Text COVID to 692-692 to receive SMS texts with the latest news and developments, and visit nyc.gov/coronavirus at any time for more information. (Text COVIDESP to 692-692 to receive updates via text message in Spanish.) If you have any questions on finding medical care, call 311. NYC will provide care regardless of immigration status or ability to pay.
I'm interested in one of SBS' workforce training programs, what is available?
For up-to-date information, please visit nyc.gov/accesstraining.
I am registered for a training program, has it been canceled?
We encourage you to contact your training provider. Additionally, updated program statuses are posted at nyc.gov/accesstraining.
What can I do to help decrease fear and discrimination related to novel coronavirus?
Stay informed, listen to public health messages from reliable sources like the NYC Department of Health or the CDC, and implement good personal and public health practices to prevent the spread of respiratory viruses.
Avoid stigmatizing people who have recently traveled from any affected areas. There are a lot of things in social media and on the news that are not rooted in science and are offensive, demeaning, and racist.
Do I need to wear a face covering?
People who do not show symptoms may still be able to spread COVID-19. A face covering can help prevent you from spreading COVID-19 to other people, so you should wear one whenever you leave the home.
A mask is a well-secured cloth or disposable covering that covers both your nose and mouth. Masks:
When adopting policies related to face coverings and social distancing, businesses must offer reasonable accommodations to customers with disabilities and should follow the guidance of the NYC Commission on Human Rights for Public Accommodations Protections.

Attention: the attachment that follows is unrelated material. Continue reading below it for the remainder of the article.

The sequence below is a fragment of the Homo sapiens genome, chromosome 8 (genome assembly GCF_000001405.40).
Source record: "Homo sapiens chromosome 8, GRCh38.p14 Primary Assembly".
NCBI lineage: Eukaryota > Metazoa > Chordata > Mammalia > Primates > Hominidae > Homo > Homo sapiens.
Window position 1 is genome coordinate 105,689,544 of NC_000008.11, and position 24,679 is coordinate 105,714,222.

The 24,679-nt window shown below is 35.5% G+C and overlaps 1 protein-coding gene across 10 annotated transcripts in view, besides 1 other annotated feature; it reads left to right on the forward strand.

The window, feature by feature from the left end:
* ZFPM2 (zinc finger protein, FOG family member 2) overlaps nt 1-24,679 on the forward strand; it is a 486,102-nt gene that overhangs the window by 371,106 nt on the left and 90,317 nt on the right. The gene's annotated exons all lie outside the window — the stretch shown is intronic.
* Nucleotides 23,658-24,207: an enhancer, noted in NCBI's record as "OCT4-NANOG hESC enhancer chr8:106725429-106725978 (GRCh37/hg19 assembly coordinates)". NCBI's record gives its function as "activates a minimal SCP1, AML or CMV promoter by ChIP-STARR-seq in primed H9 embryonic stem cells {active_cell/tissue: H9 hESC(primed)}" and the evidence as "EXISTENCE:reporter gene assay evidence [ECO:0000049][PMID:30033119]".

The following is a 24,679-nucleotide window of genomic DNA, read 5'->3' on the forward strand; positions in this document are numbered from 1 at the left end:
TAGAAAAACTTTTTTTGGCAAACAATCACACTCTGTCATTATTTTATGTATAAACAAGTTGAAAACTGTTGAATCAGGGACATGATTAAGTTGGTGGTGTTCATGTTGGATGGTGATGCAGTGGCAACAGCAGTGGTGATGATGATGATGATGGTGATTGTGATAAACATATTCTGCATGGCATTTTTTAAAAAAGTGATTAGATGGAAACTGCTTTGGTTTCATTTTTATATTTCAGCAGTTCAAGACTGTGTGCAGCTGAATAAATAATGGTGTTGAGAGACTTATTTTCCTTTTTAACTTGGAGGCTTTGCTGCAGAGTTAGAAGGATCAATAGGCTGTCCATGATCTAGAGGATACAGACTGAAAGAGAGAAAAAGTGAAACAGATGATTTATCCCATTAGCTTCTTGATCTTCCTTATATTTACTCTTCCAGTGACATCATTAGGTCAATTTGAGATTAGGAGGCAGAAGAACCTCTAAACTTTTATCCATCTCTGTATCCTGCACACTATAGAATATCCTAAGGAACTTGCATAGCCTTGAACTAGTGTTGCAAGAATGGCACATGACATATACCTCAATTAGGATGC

What if I am unable to make a mandatory appointment for unemployment insurance, cash benefits, etc. because I am feeling unwell and/or must take care of a family member that is unwell?
If the place that I work is temporarily closed or I'm working fewer hours, can I find a second job through Workforce1 and quit it when my hours at my first job increase?
WF1CC staff will screen and connect qualified candidates to employment opportunities that are a match for both the candidate and employer, however, employment offers and acceptances are left to the discretion of the employer and candidate.
Are employers hiring at this time?
Yes, open positions with other employers can be found here.
Is it safe to go on interviews right now?
If you plan to go to a one-on-one interview, please follow these guidelines:
Stay informed, listen to public health messages from reliable sources like the NYC Health Department or the CDC, and implement prevention practices to prevent the spread of respiratory viruses such as covering your coughs and sneezes, washing hands regularly and avoiding touching your face.
I am not a U.S. citizen nor a lawful permanent resident. What resources are available to me?
If you do not have health insurance, you can visit a NYC Health + Hospitals facility. To find healthcare: visit NYC Health and Hospitals or call 311. Hospital staff will not ask about immigration status. Strict laws protect patient confidentiality.
For more information on benefits you may be eligible for, please visit the NYC Mayor's Office of Immigrant Affairs.
Safe and effective COVID-19 vaccines are available to all New Yorkers 6 months and older.
The Department of Consumer and Worker Protection is NYC’s central resource for workers.